It’s official. Far from being being reduced to zero, the cost of attending UTM is actually going up. Students (see article on the cover page) will now have to pay 5.2% more for residence, 4.1% more for food and 3 % more for parking.
UTM is not alone in rising costs. Calgary officials recently proposed tuition fee hikes of up to 47% in professional programs. And while tuition fees are not the same as residence, food and parking fees, the results are the same: students will have to fork over more money.
I have long argued that paying for university not only makes sense, it also results in better education. Indeed, according to the Academic Ranking of World Universities, performed yearly by the Centre for World-Class Universities and the Institute of Higher Education of Shanghai Jiao Tong University in China, none of the top universities of the world are free. Surely there must be a price to pay for such quality, which helps explain why the top spots in this list, as well as in other ranking lists, are taken by American and British universities, and not by institutions in the often-touted countries that boast of free higher education systems, such as Cuba and Sweden.
The same is true for parking, food, and residence. It’s unrealistic to expect these costs to never go up, especially when parking spaces need to be increased. At the same, it’s unreasonable to expect students to remain indifferent when more money must come out of the pockets.
I could go on for pages about why I think paying for university is a good thing, certainly better than paying for it by means of stifling taxes, but thats not the point of this editorial. No matter what, others will remain convinced that higher education should be free, or at least cheaper. They are entitled to their own opinion. I wonder, however, if the increasing evidence that free (or cheap) education, meal plans, residence and parking fees are not going to happen, at least not in the foreseeable future, will persuade them to reconsider their tactics.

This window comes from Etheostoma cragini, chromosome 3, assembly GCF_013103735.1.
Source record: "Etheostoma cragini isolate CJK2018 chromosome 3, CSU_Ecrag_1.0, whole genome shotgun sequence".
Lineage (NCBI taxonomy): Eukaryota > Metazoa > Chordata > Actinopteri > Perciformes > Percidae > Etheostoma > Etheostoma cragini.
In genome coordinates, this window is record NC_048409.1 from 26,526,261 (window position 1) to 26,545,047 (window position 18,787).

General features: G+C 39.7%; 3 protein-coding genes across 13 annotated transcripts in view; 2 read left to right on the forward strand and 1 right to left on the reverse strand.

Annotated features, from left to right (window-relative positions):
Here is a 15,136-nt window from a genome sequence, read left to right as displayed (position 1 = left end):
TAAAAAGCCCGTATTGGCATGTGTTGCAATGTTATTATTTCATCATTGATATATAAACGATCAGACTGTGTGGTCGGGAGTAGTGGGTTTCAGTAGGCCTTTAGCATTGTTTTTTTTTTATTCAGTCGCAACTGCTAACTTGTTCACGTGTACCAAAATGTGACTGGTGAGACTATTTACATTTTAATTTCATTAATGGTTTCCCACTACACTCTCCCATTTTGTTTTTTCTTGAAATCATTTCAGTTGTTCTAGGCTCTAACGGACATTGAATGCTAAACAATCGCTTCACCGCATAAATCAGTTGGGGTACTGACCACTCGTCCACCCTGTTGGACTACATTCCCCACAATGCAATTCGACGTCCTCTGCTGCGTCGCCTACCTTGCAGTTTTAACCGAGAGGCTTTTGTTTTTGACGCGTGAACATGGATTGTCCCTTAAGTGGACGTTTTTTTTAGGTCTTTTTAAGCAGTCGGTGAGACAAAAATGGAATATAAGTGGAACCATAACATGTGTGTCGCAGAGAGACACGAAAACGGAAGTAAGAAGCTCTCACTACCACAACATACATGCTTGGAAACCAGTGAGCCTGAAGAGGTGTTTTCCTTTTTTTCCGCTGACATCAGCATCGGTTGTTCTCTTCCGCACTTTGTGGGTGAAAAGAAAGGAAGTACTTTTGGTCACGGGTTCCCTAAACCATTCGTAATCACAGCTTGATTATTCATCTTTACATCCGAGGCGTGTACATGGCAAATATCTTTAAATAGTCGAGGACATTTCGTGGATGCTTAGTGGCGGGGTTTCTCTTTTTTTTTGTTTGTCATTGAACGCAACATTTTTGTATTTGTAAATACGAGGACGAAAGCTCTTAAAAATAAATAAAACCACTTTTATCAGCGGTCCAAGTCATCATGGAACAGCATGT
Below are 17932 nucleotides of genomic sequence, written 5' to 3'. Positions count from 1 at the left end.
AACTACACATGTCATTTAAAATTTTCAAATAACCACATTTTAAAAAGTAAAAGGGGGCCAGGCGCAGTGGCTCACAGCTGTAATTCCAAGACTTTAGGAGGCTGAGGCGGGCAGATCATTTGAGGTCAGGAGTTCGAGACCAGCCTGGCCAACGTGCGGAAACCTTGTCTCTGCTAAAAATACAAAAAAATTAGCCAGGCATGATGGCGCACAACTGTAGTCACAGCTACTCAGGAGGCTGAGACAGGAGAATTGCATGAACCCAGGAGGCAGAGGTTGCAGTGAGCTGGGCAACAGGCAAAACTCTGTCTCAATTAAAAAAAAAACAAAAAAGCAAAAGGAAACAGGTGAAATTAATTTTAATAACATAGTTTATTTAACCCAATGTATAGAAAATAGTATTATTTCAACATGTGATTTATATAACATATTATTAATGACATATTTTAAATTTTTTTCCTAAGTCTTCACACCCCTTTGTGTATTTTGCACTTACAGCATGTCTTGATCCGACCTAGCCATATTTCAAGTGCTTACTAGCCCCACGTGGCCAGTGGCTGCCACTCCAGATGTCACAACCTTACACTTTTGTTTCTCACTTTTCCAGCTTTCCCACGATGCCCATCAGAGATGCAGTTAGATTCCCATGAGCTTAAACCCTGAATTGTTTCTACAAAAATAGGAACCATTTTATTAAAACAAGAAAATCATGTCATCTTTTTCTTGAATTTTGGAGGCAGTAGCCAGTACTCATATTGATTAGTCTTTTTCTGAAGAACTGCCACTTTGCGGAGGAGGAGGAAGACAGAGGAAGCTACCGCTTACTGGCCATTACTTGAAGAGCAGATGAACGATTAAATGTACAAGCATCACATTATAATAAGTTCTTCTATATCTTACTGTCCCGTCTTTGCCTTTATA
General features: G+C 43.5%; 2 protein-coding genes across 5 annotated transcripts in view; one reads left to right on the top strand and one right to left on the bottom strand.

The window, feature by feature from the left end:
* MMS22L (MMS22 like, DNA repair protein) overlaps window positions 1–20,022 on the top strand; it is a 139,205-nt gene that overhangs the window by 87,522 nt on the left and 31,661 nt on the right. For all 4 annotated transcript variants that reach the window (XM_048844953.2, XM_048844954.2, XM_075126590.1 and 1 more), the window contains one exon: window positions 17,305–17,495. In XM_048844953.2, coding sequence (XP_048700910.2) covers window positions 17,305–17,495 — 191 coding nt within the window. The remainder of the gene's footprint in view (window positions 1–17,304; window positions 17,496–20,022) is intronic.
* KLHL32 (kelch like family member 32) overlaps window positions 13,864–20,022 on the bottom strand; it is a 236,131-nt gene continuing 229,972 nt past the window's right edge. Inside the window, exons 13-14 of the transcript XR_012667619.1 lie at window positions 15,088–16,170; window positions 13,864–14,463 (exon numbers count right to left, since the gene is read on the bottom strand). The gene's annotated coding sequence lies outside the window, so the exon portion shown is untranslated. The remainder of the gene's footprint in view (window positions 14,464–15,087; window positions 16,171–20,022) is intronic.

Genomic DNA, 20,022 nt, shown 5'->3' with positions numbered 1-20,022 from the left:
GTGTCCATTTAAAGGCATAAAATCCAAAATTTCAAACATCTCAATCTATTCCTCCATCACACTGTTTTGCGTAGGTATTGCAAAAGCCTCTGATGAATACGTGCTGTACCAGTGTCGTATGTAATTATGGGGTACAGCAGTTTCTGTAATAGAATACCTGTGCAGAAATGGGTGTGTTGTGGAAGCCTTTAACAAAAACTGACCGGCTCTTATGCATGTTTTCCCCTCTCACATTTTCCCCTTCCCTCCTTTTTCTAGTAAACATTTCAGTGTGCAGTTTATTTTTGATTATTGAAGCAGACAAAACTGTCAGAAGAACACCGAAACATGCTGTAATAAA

As it is right now, many of those who wish the cost of education to go down express their point of view by shouting and by flipping their middle finger to insult authority figures. A crude approach, indeed, which wouldn’t necessarily be a bad thing if crude was known to work. Loud protests, however, only seem to work when theres no sensible alternative—witness whats happening in Iran right now, where the government only faltered after angry, brave people took to the streets for weeks. Respectful criticism towards government officials is not only impossible in cases like Iran’s—it’s also guaranteed to land the critic in prison, if not in the gallows.
Democracies, on the other hand, are designed for reasonable debate. Incredible changes can be brought about when the right people work the right way, that is, when they think things through, show respect for their opponents, work hard and develop sound strategies.
I can’t tell those who want free university education or frozen residence and meal plan fees what to do if they want to accomplish their goal. I have no idea what they should do. But it almost always pays off to aim for smart rather than spectacular.